Stop treating human beings like NPCs.

Technology has made it stupidly easy to avoid real human interaction. Our eyes are glued to our phones, barely noticing the people around us. Even in real-world interactions, we talk over the top of our screens — anything to avoid face-to-face conversations. We treat cashiers, servers, customer reps and even people we care about like NPCs from some video game–two-dimensional extras put here just to serve our needs. This has to change. It’s dehumanising and keeps us from connecting, both with each other and with ourselves.

When we mentally reduce people to NPC status, we strip their humanity away. We don’t see them as complex individuals with real lives, hopes, dreams and struggles. Instead, we see them as quest-givers, vendors, allies or obstacles. Their only purpose is to help our cause or get out of the way. We don’t “waste” time wondering where they go when we’re done with them, what they struggle with, or who’s waiting at home. This mindset has spread from games into dangerous places.

Customer service reps get hit the most. Think about the barista at your coffee shop, the grocery store cashier, or the waiter at your favourite restaurant. We don’t even make eye contact or offer basic niceties. We’re brusque, demanding, self-absorbed and sometimes flat-out rude.

Beyond basic courtesy, these workers deserve respect. But all too often, we hear horrific stories of abuse — harassment, bullying and discrimination. Maybe if we saw service employees as human beings instead of NPCs, that crap wouldn’t fly. Bosses and managers wouldn’t get away with mistreating real people who deserve basic dignity.

It gets worse. We even treat friends and family like NPCs now. Social media has amped up the trend of showing off fake-perfect lives to impress others. Our posts are humblebrags, strategic glamour shots, and exaggerations. “Killer content!” is the battle cry. But we’re constantly wondering, “How will this perform online?” and it wrecks any chance of authenticity. It turns real interactions into staged performances. We pursue friends and partners not for who they are inside but for whether they make our feeds pop. Here, too, everyone’s just the supporting cast in our own personal gamified RPG existence. 

Even those closest to us get the NPC treatment. Partners view each other as emotional servants to satisfy needs when convenient, ignoring each other’s inner lives. Parents reduce kids to achievement machines serving their reflected glory. Friends become disposable sidekicks rather than cherished companions.

This dehumanisation seeps into our language, too. We talk about “optimal productivity hacks” instead of a reasonable work-life balance for human sustainability. We want to “game the system” rather than contribute meaningfully. We evaluate mates as lifestyle accessories rather than whole people. Everywhere, living, breathing humans get reduced to objectives, stats and strategies.

To get off this trainwreck track, we have to put in the work.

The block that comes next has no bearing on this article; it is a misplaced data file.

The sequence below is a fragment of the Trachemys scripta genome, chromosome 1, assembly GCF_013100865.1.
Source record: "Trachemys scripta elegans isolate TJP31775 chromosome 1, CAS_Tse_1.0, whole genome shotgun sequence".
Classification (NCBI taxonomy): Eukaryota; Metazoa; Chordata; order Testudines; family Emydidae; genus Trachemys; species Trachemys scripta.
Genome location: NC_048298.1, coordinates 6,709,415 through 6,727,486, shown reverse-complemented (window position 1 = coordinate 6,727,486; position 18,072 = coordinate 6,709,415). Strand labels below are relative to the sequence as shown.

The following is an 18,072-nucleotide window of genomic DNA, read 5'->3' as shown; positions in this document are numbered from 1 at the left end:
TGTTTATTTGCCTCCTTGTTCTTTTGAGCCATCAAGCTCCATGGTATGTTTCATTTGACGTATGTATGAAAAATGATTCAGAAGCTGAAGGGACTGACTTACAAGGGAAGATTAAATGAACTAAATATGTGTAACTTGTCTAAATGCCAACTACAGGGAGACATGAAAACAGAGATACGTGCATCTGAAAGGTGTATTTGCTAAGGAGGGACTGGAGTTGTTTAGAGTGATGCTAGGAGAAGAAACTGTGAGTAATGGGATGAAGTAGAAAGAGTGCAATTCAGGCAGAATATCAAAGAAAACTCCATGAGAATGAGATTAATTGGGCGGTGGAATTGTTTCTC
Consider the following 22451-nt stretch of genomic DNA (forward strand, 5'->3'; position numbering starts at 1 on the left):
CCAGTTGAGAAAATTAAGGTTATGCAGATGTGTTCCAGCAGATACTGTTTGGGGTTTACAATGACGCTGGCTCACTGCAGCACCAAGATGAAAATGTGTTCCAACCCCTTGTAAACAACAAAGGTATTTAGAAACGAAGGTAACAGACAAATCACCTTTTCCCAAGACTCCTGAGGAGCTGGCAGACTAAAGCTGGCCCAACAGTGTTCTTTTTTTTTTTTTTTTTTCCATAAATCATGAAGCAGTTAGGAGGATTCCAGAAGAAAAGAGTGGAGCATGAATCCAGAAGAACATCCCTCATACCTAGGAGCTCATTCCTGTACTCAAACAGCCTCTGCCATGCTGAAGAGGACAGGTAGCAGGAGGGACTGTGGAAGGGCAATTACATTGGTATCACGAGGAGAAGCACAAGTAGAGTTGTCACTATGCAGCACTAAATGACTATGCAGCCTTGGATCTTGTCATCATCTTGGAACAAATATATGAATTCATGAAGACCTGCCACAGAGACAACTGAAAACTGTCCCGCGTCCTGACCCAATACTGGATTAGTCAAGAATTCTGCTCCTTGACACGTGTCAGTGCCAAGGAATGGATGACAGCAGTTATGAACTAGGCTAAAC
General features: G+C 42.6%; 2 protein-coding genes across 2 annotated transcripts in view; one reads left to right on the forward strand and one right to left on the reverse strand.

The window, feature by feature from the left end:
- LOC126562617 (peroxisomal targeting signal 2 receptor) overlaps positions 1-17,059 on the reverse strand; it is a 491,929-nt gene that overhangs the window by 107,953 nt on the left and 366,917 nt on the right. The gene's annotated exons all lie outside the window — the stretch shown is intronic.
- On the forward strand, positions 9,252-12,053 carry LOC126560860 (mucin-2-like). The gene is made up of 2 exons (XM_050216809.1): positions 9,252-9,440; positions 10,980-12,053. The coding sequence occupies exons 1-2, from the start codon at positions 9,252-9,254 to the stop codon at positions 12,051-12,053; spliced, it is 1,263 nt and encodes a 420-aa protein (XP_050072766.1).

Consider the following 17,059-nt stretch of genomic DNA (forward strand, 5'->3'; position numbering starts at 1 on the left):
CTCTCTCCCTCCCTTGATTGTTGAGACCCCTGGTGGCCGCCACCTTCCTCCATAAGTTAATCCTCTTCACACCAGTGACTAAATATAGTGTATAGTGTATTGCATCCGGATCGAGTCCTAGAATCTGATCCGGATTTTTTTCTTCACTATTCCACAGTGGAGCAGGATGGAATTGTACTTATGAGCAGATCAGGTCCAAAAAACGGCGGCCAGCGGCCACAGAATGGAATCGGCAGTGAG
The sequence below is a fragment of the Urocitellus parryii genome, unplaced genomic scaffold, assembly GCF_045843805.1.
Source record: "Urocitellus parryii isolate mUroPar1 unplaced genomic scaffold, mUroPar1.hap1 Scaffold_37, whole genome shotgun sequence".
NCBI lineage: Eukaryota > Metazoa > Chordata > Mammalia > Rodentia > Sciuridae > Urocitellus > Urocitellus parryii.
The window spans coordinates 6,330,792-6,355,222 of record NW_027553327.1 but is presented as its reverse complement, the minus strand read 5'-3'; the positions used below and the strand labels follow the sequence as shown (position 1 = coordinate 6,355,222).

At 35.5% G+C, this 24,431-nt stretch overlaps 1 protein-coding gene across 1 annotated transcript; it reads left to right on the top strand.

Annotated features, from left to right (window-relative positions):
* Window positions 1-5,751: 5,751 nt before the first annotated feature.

Cultivating authentic connections takes time and sincerity. It means listening without judgment, sharing without expectation, and supporting without strings. We have to see the soul behind the social mask.

Ditch the phone and notice people around us. Make eye contact, chat, and be polite even when we’re not feeling social. Remind ourselves that the barista or cashier assisting us has their own full life beyond the transaction. At a minimum, niceties like “please” and “thank you” and smiles help.

Most importantly, we need to nurture real relationships. Put in the effort to truly know someone–their dreams, fears, core beliefs. Be vulnerable and fully present without distractions. Maintain bonds not for what the other provides but who they are. Cherish loved ones for their essence rather than their roles.

We have to consciously choose to see the whole person behind the real-world avatar. Notice their quirks, curiosities, dreams and doubts. Start small with basic courtesy to strangers, then nurture intimacy and vulnerability with loved ones. Trade frenzied productivity for meaningful contributions that affirm our shared humanity.

Call me a rabid idealist, but I believe this shift could transform our society. As we start to see the humanity in others more clearly, it creates a ripple effect of respect and consideration. Movements emerge to support basic human rights and dignity for everyone, recognising we all share core needs regardless of race, gender, status or other differences. Laws and social norms grow to provide better protection, especially for vulnerable groups. Language evolves to reflect value, belonging and compassion rather than cold objectives and transactions. Even small, individual acts of kindness have an exponential effect, compounding to strengthen communities.

With fulfilled, connected human beings, creativity and innovation flourish. People feel safe taking risks and expressing themselves when surrounded by support rather than judgment. Mental health improves, reducing addiction, violence and isolation. Education gets more personalised, medical care more holistic and preventative. When we look into another’s eyes and recognise our shared essence, walls crumble. When we know someone’s story, judgment fades. In glimpsing and understanding pain, our hearts expand. It’s easier to be generous and forgiving when you feel secure. Petty grudges fade when your own cup overflows.

Reducing humans to functions may seem expedient in the moment, but it bankrupts our souls. When we strip others of their intricate inner worlds, we lose part of our own.

We have everything to gain by waking up to the brilliant souls surrounding us. And everything to lose if we stay trapped in single-player mode. Our future is tied to seeing the humanity in us all.

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